Community Development Corp. (Harrison County) A New Model for Coastal
Growth in the Gulf Coast states is predicted to continue at a breakneck
pace. In Harrison County alone, the population increased almost 30 percent in the last
decade. But Tradition Community Development Corporation is proposing a smart-growth
alternative to sprawling development in this coastal region.
The project, a $1.7 billion planned community, is to be located 12 miles north of the
shoreline. While the development will bring more population growth to the coast, it is a
vastly preferred alternative to the sprawling, poorly planned development that currently
dominates the area.
In fact, if Harrison County provides for additional population growth in the
traditional way -- with one-acre lots -- it would take 25,000 acres (and thousands of
septic tanks) instead of the 4,600 acres and centralized sewage treatment and stormwater
management envisioned at Tradition.
The 15-year plan for the project calls for a series of developments that will offer a
range of housing choices. A variety of architectural styles are planned, and badly needed
affordable housing will be included. In addition to housing, the development will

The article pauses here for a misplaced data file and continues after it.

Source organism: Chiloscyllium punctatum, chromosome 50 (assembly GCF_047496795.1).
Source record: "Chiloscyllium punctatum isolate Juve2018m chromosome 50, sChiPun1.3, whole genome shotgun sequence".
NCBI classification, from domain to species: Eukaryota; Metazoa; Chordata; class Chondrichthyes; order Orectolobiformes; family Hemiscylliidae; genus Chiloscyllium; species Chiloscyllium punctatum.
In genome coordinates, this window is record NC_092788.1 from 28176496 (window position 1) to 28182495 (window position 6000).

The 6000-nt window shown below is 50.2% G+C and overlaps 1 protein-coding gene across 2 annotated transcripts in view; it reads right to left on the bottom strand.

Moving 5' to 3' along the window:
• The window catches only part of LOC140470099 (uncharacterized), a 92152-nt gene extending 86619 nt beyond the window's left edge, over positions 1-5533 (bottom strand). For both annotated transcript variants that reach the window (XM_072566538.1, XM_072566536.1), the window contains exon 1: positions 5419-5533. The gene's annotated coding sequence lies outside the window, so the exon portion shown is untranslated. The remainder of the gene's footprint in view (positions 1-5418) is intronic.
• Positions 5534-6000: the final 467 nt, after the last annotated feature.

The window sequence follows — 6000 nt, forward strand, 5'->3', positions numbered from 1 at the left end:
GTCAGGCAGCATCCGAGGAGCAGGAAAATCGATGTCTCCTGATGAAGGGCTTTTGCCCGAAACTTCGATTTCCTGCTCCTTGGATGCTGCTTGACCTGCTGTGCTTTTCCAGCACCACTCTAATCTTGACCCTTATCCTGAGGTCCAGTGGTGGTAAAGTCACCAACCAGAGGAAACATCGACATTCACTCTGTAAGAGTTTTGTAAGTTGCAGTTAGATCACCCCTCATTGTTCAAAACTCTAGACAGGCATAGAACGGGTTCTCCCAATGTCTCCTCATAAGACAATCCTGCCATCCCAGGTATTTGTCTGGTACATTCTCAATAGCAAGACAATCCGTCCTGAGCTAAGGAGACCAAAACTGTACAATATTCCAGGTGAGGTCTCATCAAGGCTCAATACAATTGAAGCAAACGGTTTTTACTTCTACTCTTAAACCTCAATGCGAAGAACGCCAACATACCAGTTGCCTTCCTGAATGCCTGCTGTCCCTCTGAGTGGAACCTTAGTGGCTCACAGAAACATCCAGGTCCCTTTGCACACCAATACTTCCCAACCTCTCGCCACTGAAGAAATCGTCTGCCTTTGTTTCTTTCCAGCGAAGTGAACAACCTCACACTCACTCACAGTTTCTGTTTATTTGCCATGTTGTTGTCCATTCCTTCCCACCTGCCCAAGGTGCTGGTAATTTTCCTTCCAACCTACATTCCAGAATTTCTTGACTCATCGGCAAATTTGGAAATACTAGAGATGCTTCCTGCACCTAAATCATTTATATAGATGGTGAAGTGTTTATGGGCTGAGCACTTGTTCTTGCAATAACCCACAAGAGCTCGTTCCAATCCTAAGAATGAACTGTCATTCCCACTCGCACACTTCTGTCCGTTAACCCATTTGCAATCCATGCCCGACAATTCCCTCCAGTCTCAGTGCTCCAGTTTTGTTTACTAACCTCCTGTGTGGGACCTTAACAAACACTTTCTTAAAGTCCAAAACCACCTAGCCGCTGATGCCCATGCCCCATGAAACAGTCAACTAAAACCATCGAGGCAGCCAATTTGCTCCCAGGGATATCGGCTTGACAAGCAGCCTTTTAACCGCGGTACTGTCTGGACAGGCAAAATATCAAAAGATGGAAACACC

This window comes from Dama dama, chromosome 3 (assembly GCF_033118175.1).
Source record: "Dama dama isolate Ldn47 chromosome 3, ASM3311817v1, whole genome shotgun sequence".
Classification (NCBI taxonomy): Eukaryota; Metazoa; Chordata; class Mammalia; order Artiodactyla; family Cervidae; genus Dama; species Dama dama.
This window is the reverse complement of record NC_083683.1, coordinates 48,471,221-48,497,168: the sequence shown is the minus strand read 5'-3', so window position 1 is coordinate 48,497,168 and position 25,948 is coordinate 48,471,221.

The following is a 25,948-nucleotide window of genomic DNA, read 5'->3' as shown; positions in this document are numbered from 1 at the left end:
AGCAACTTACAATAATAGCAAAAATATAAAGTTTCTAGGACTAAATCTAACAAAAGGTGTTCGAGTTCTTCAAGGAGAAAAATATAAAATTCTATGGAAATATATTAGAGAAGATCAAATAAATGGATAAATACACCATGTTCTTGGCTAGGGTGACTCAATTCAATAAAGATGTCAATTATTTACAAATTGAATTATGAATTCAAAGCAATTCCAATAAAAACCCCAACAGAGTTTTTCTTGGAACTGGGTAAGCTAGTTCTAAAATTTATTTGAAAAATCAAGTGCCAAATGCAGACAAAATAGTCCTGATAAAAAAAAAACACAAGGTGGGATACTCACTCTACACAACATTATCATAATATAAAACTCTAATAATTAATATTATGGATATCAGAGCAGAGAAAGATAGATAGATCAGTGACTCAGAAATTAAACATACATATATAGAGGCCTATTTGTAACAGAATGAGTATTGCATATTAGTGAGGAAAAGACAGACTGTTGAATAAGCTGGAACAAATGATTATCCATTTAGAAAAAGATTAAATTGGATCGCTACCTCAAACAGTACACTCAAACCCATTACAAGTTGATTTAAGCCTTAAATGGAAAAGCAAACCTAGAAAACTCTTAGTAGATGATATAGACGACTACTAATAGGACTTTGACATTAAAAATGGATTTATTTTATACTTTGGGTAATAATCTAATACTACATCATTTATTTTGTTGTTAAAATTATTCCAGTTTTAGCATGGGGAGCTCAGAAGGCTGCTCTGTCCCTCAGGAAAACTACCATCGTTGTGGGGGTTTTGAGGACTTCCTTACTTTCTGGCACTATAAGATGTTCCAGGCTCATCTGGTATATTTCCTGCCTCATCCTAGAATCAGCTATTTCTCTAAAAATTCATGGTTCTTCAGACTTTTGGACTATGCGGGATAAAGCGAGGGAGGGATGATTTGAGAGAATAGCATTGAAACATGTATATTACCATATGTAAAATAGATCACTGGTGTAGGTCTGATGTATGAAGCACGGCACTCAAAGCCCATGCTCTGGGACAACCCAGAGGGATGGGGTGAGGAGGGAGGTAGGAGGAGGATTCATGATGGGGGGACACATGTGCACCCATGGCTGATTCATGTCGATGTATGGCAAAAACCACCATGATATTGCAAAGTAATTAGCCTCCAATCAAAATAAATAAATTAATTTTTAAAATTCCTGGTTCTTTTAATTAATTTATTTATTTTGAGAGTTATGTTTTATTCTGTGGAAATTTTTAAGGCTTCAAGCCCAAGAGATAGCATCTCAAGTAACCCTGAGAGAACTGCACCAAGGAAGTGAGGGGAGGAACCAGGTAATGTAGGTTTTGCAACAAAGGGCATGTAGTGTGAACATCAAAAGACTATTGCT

eventually host a town center with up to 5,000 new job opportunities, as well as churches
and schools. No longer captive to the car, residents will be able to walk or bike to work,
to the store or to church.
The developers also plan to preserve up to 25 percent of the site as lakes, parks and
nature trails. One sticking point that needs to be resolved is a concern about the gopher
frog, a rare amphibian that may live in a pond next to Tradition property.
(Biloxi) Sprawl in the Mississippi
Biloxi should learn from cities in the South about the problems caused
by poorly planned development. One needs to look no further than Atlanta or Tampa for
examples of suburban sprawl at its worst. Unfortunately, the proposed Destination
Broadwater development demonstrates that Biloxi has yet to learn from these mistakes.
At the center of the project is a proposal to fill 65 acres of the Mississippi Sound
and almost four acres of wetlands for the construction of six floating casinos, eight
hotels, parking garages and other resort amenities. Where fish, crabs and other marine
creatures now live, sand mined from the bottom of the Sound will destroy existing habitat.
The proposed fill is so damaging that it would violate the Essential Fish Habitat
provisions of the Magnuson Fisheries Act in an area where natural fish habitat is already
being destroyed at an alarming rate.
There may also be devastating long-term environmental impacts: An estimated 7,436 new
septic tanks will be needed to accommodate new residents and hotels. This influx of sewage
will cause severe storm-water pollution, especially in light of the inability of most
coastal soil to properly filter the waste. In addition, air pollution could become a
serious concern, as the project will doubtlessly increase car traffic along the project's
It's hard to imagine any place where such a huge development would make sense. But in a
fragile area that has experienced rapid declines in water quality and wetlands habitat,
this project is especially inappropriate.